Ride Illinois provided bike safety and advocacy information at a June 10 Aurora bike tuneup and youth activity event, co-sponsored by Tracy McGinnis, Realtor-RE-MAX and First Centennial Mortgage. Pete Essling of Pete's Wheels tuned more than 50 bikes that day. Pictured, from left, are: Rose Bukowski, Tracy McGinnis, Kevin McQuillan, Kelly Butler and Dave Simmons. Courtesy of Ride Illinois

While a Ride Illinois member less than a year, Kelly Butler discovered the volunteer opportunity through her involvement in the Adventure Cycling Association and Rails to Trails Conservancy. Starting in April, Butler has already staffed events in Aurora and Morris.

"I believe in volunteering, and I'm passionate about biking, so it seemed like a natural fit," she said.

"At the Rough Road 100 in Morris, it was cold, windy, and raining, but the event still happened. I had an interesting conversation with a councilman from Morris who was looking for resources on how to add bike lanes to their downtown core."

Familiarity with the various Ride Illinois safety and education programs is important, although, "Being an expert at biking is far from required," Butler said. "The skills you need are the ability to talk to anyone and a positive attitude. You never know who's going to approach your booth."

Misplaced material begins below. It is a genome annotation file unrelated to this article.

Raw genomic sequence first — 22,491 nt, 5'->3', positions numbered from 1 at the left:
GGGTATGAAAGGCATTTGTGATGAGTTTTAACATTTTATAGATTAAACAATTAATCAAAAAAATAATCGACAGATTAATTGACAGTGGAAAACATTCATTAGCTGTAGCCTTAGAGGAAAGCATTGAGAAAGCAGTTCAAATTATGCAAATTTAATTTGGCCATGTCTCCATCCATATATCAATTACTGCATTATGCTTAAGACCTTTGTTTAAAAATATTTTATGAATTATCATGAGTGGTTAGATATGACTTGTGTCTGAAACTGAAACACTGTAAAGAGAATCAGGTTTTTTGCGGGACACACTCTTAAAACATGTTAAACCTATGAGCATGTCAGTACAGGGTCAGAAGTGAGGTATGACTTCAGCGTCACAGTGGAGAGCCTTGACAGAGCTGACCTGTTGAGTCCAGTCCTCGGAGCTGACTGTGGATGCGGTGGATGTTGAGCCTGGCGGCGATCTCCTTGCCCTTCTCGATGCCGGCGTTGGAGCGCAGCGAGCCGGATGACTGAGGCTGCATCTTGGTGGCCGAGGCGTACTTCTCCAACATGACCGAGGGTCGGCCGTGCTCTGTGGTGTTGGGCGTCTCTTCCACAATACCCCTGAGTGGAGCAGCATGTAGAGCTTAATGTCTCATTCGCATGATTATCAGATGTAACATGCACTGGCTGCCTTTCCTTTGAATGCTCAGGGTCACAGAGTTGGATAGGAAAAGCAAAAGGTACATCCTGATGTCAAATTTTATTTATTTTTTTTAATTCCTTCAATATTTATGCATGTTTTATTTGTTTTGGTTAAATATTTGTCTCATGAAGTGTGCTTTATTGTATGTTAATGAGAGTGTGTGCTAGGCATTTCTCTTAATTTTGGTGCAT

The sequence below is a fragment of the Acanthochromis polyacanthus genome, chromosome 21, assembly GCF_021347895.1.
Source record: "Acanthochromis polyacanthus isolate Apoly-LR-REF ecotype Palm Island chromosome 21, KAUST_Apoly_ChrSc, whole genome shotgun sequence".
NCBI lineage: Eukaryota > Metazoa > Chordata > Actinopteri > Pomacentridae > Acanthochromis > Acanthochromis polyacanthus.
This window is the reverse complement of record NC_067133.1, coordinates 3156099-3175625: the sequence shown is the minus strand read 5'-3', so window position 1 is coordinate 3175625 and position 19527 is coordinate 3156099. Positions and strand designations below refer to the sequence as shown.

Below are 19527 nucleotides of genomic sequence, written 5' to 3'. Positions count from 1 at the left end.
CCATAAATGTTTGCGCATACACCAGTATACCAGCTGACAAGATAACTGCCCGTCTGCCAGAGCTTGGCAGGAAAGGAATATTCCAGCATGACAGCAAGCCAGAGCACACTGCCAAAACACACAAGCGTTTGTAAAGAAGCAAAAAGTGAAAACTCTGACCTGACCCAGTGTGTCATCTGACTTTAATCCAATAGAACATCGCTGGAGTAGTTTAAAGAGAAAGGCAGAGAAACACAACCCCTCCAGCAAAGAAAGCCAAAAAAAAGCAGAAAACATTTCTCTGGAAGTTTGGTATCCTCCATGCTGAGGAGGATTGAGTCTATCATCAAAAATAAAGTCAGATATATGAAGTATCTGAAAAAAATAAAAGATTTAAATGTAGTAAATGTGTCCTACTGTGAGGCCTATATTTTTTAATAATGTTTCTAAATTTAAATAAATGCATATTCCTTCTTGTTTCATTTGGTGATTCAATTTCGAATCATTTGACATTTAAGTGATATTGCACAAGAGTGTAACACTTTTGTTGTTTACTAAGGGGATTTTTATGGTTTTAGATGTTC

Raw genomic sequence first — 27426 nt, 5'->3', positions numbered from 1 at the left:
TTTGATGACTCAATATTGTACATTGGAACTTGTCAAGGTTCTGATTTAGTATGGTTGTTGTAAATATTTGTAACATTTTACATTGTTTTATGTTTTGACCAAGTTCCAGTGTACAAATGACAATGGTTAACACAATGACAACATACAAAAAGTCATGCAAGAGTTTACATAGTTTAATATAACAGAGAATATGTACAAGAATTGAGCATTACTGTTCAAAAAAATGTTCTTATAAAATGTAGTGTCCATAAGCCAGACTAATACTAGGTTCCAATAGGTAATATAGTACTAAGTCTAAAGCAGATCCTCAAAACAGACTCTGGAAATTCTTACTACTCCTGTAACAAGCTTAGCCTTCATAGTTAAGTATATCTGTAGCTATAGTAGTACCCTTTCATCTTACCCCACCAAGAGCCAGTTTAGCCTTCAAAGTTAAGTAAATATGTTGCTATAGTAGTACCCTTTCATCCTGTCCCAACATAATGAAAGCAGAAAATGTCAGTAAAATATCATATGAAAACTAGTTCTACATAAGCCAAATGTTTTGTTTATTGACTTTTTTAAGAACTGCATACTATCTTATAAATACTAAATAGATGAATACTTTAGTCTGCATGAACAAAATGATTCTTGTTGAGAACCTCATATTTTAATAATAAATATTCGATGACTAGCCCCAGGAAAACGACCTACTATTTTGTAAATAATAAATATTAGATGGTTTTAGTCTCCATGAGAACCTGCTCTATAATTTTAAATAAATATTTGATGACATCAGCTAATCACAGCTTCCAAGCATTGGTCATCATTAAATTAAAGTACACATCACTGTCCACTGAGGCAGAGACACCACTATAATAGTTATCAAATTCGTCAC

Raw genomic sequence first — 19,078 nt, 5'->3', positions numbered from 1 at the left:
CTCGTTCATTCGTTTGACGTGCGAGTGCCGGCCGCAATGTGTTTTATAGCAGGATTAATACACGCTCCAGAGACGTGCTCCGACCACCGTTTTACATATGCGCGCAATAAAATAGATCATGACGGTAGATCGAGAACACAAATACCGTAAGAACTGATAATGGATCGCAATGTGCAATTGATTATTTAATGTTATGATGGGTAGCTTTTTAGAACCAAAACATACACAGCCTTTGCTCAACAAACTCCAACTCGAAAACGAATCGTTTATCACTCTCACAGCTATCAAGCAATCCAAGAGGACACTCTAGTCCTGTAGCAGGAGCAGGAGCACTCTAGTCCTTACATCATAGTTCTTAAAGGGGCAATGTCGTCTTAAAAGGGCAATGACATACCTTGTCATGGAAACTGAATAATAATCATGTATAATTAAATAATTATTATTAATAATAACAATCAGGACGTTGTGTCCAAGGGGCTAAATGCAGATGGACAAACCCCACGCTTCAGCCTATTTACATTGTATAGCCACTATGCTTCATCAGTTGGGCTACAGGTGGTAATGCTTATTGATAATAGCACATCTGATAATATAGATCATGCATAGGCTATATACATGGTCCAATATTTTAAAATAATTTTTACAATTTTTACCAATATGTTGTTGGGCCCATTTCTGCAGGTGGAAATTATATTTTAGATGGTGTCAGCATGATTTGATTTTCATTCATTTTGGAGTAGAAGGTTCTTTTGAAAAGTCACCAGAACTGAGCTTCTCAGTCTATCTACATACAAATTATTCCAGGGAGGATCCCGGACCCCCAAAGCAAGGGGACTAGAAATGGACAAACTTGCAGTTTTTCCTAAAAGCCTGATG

'Pinning' road safety risks

Illinois Department of Transportation is extending availability of its interactive GIS mapping tool ( until June 30 to allow more time for vulnerable road users (VRU) to identify unsafe roadway locations throughout Illinois.

Anyone not in a vehicle, "biking, walking or rolling," (motorcyclists excluded) are urged to help IDOT generate safety risk data as input for its VRU Safety Assessment, required by 2021's federal Bipartisan Infrastructure Law. The deadline is Nov. 15.

Map "pins" provide IDOT's safety bureau with specific locations - intersections, curbing, crosswalks - that individual bikers and walkers, based on experience, find unsafe. Not intended to highlight past crashes, pinned locations will help IDOT assess safety risks so future crashes can be prevented.

• Join the ride. Contact Ralph Banasiak at